Is anyone really prepared to argue that we should discard the position that "all persons are created equal," just because the person who first wrote that sentence didn't seem to understand or care about the implications of what he said? Instead of thinking of the United States as "the land of the free and the home of the brave," as our national anthem proclaims, should we all just admit that we really live in the "home of the hypocrites?" 

The United States has not lived up to the words that Jefferson, the slave holder, wrote down 244 years ago. Should we now decide that they have no claim upon us, and that we should simply forget about what The Declaration of Independence says? Should French citizens simply discard the proud pretention outlined in the Rights of Man and of the Citizen?

I am with Cohen on his caution that we should not "overcorrect," and I would like to suggest that we need better to understand the right way to react to the words of the Declaration of Independence, given that it was writtten by a slaveholder, and given that after 244 years of history we, as a nation, have not yet achieved what it both commands and promises.

Let's revisit the very first part of Cohen's editorial statement, as I have summarized it in this blog posting: 

Both France and the United States, Cohen argues, see themselves as "an idea, a model of some kind for the rest of the world." Cohen calls this an "immodest but tenacious notion," and says that "no other countries make such claims for the universality of their virtue (emphasis added)."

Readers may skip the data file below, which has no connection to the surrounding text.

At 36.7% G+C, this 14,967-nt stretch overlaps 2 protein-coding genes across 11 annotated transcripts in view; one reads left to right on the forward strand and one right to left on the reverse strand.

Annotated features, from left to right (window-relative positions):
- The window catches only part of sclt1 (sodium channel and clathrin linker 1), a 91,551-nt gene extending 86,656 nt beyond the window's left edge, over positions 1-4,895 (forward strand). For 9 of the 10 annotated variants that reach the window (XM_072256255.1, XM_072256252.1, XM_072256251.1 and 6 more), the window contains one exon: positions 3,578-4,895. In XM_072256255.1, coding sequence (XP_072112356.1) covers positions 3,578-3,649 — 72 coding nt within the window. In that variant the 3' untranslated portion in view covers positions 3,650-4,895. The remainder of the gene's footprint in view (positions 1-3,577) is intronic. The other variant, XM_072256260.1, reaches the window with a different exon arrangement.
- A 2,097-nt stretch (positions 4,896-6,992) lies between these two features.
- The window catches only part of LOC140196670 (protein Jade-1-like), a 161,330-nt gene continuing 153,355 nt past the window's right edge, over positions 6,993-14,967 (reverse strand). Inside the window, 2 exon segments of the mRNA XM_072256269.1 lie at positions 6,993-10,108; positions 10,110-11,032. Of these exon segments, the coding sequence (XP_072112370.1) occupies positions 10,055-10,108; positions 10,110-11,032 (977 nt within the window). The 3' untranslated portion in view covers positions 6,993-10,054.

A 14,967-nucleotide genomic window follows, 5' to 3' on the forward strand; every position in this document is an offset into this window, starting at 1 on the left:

I think Cohen is right on target in saying that our nation has made a commitment to "an idea," that in fact our nation "is" an idea, and that this idea is enshrined in The Declaration. But "an idea" and "conduct" are two very different things. Individual persons and "countries" are different, too. To the degree that our nation seeks to claim some special virtue, because of the "idea" proclaimed at its founding, that claim to national distinction is rightly rejected, at home, abroad, and everywhere. It is a massive and illegitimate overstatement and overreach. 

In the Vietnam War, the United States military killed over one million Vietnamese. We are killing Afghan peasants today, and others, with cool, calculating drone strikes that avoid danger to the Americans who are doing the killing. This was, incidentally, not true in Vietnam. In the Vietnam War, U.S. soldiers died in great numbers as they inflicted even greater death on the Vietnamese. Such wonderful technological advances we have made!